VNMC InterCloud adds the ability to discover virtual machines, and convert them to a cloud-provider’s instance format, move what could possibly be a fairly large set of files, and get that machine started back up in a far-away environment, with seamless network consistency. VNMC InterCloud is like a puff of wind that pushes the ghostly VM from my corporate VMWare-based cloud to float over to my hosted private cloud. Remember, ghosts can float through walls.
This is groundbreaking. Workload mobility is one of those hard-to-do core capabilities required for all of us to realize the promise of multi-cloud, and it requires a network that is both dynamic and very high performing. I’ve been looking forward to this from Cisco for some time now.
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Tags: CIAC, cloud, cloud automation, Cloud Management, IAC, intelligent automation, Intelligent Automation for Cloud, InterCloud, Nexus 1000v, orchestration, unified management, VNMC
Today we wrap up our three part introduction of Cisco’s new hybrid cloud infrastructure, Nexus 1000V InterCloud. In Part 1, we provided an overview of the architecture and the components that make up Nexus 1000V InterCloud. In Part 2, we looked a bit more closely into the single pane management of the cloud network and resources across the on-premises private cloud and the cloud service provider. In Part 3, we’ll answer some of the most frequently asked questions we’ve been getting from customers, analysts and the press in the early stages of this announcement.
Q: What is Nexus 1000V InterCloud? What part of the hybrid cloud infrastructure does it comprise? Is it software, hardware, some combination of both? Is it a switch, a server or an application?
A: Nexus 1000V InterCloud is a set of software components that run as virtual machines on a variety of servers. It forms the infrastructure that extendss your existing on-premises virtual network and virtual services to cloud providers in a seamless and secure manner. It provides all the infrastructure and protocols to support VM migration from the data center to the cloud provider. Effectively, Nexus 1000V InterCloud (with VNMC InterCloud management software) creates a secure, on-demand layer-2 virtual private cloud (VPC).
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Tags: ASA 1000V Cloud Firewall, Citrix NetScaler VPX, Hybrid Cloud, Imperva SecureSphere WAF, Intelligent Automation for Cloud, Nexus 1000v, Nexus 1000V InterCloud, vsg, vWAAS
This week, as part of a major cloud launch that also introduced the Nexus 6000 series and updates to our Cisco ONE portfolio, Cisco unveiled its Nexus 1000V InterCloud solution, which provides a seamless and secure extension of virtual networks from on-premises data centers to cloud service providers. In part 1 of our introductory blog series to this new technology, we discussed the architecture and components of Nexus 1000V InterCloud for creating secure, on-demand virtual private cloud (VPC) containers in a hybrid cloud. In a pre-launch post earlier in January, we looked at some new Forrester research data on hybrid cloud business drivers and how some organizations were looking to overcome the challenges to real hybrid cloud integration. Today, in part 2 of our InterCloud series, we are going into more depth about the hybrid cloud management component, Virtual Network Management Center (VNMC) InterCloud.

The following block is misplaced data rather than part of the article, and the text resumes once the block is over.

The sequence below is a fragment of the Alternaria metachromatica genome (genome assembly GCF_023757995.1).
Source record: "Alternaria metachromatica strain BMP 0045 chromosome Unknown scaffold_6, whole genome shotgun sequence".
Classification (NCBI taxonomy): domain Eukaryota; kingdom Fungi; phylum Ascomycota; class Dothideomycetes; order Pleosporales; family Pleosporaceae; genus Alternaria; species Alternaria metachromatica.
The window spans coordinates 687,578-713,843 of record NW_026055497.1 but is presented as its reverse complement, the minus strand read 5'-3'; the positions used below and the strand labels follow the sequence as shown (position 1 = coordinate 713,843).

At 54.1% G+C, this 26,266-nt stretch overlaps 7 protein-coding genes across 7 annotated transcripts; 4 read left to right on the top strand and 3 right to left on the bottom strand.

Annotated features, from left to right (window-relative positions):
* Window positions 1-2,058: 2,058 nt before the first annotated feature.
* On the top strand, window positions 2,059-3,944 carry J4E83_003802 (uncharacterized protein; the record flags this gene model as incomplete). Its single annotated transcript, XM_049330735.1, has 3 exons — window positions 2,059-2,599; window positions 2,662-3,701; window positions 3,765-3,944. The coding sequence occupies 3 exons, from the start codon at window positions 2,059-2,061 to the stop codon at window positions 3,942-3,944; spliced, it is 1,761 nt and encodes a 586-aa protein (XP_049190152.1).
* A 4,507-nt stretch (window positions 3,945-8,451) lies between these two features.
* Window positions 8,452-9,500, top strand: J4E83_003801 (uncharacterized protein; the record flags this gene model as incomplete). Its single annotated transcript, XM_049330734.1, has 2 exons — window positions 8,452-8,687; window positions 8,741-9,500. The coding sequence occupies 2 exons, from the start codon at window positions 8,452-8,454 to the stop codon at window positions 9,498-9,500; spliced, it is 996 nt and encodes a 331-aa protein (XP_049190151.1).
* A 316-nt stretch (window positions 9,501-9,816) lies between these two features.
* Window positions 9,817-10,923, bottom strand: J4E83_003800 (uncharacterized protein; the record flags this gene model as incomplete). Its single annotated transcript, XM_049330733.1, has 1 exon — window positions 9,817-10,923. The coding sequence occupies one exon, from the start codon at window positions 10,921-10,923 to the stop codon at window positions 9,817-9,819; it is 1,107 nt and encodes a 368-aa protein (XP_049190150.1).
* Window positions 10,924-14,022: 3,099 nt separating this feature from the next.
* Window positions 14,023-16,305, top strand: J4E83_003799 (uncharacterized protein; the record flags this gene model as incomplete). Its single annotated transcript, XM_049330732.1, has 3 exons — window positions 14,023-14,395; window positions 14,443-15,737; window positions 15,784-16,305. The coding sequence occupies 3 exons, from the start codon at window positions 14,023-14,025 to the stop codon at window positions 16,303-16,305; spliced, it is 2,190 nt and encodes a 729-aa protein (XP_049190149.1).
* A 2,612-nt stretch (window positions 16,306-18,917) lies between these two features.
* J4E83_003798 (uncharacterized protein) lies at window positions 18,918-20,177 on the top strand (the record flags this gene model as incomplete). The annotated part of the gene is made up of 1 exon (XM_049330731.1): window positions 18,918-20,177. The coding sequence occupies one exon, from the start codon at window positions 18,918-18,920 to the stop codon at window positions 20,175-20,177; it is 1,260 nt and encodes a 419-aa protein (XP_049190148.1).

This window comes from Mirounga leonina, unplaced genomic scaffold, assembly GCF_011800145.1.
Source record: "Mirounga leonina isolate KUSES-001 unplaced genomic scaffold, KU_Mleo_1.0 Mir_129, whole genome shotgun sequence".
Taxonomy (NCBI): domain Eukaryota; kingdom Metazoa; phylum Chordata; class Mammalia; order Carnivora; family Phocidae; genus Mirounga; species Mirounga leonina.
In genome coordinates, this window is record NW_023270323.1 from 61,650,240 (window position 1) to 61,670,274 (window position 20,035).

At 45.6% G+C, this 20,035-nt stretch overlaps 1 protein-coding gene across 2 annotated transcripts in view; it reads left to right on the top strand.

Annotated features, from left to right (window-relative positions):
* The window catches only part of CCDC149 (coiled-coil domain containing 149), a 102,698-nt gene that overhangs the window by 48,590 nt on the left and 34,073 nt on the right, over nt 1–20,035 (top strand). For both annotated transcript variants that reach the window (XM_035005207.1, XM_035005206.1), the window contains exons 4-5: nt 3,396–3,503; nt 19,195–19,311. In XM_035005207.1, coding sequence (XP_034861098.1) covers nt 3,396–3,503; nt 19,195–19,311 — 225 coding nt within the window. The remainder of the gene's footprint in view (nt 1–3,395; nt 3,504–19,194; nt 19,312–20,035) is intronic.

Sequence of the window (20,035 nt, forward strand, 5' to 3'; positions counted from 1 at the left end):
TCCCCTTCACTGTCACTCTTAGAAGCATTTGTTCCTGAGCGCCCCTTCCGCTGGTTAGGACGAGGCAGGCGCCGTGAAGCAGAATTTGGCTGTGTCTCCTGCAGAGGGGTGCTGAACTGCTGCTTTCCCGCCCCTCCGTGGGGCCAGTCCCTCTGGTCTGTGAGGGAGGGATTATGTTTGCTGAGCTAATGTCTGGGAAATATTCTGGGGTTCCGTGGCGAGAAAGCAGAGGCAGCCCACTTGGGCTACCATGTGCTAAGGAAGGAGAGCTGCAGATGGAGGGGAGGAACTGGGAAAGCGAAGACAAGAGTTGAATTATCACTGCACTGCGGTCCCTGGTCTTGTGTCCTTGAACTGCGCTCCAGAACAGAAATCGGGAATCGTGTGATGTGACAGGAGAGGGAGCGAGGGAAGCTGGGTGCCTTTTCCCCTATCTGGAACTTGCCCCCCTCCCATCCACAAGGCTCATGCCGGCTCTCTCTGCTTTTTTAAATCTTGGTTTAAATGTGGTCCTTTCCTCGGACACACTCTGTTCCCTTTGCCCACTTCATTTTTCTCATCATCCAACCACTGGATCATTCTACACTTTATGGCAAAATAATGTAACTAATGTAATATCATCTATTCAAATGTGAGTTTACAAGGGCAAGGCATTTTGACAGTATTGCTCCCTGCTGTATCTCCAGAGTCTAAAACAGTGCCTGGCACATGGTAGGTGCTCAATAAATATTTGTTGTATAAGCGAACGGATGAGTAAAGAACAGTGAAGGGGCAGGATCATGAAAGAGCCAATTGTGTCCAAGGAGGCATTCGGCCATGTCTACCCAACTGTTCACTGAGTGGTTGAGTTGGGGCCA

VNMC InterCloud provides a single pane view of VM and cloud resources across the on-premises resources and those at the cloud provider. It interfaces to orchestration tools and service provider management systems, as well as virtual machine managers.
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Tags: ASA 1000V, Cisco ONE, Hybrid Cloud, Intelligent Automation for Cloud, Microsoft SCVMM, Nexus 1000V InterCloud, vCenter, Virtual Network Management Center, Virtual Security Gateway, VNMC InterCloud, vsg
Guest Blogger: Yair Dolev (@CiscoCloudY) brings extensive experience in enterprise application development and management of advanced data center virtualization technology products to Cisco’s Cloud and Systems Management Technology Group. Prior to Cisco, Yair was Director of Product Management at data center automation authority Tidal Software, and managed the groundbreaking Azul Virtual Machine products at Azul Systems, which enabled data centers to run large Java workloads on highly scalable, optimized hardware.
In my last blog entry, I told you about some of the most fundamental new concepts in Cisco Intelligent Automation for Cloud (IAC) v3.1 and how they help address top-of-mind issues for our customers. This time I’d like to address a matter no less significant.
At the core of every cloud initiative there always lurks a concern about the sustained viability of such a comprehensive transformation – and this applies to adoption of a new cloud operating model as well as to the deployment of the new technology required. It boils down to two things: trust and cost. Can I trust that this solution will still fit me in the future, and how much will I really have to pay for this fit?
One of the things I really like about Cisco IAC is that it’s built around a core software platform that allows for an amazing level of flexibility and extensibility. Our software can be configured and adapted to closely fit what your IT organization wants to offer to meet your unique business needs. The user portal can be made to look different and behave differently for a variety of users, and it can enforce your organization’s policies and controls. The orchestration engine is adaptable to model a wide range of customer processes, and it’s extensible to communicate with other IT operations management software, OSS/BSS tools or infrastructure systems. Our solution can be extended beyond infrastructure services, to encompass a broad range of IT and business services at the platform and application layer (more on this later). The best news is: you can protect the investment you made so that the changes persist through future product updates. Let’s review some of these key capabilities:
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Tags: automation, Cisco Cloud Portal, Cisco Unified Management, cloud, Cloud Management, cloud portal, intelligent automation, Intelligent Automation for Cloud, orchestration, unified management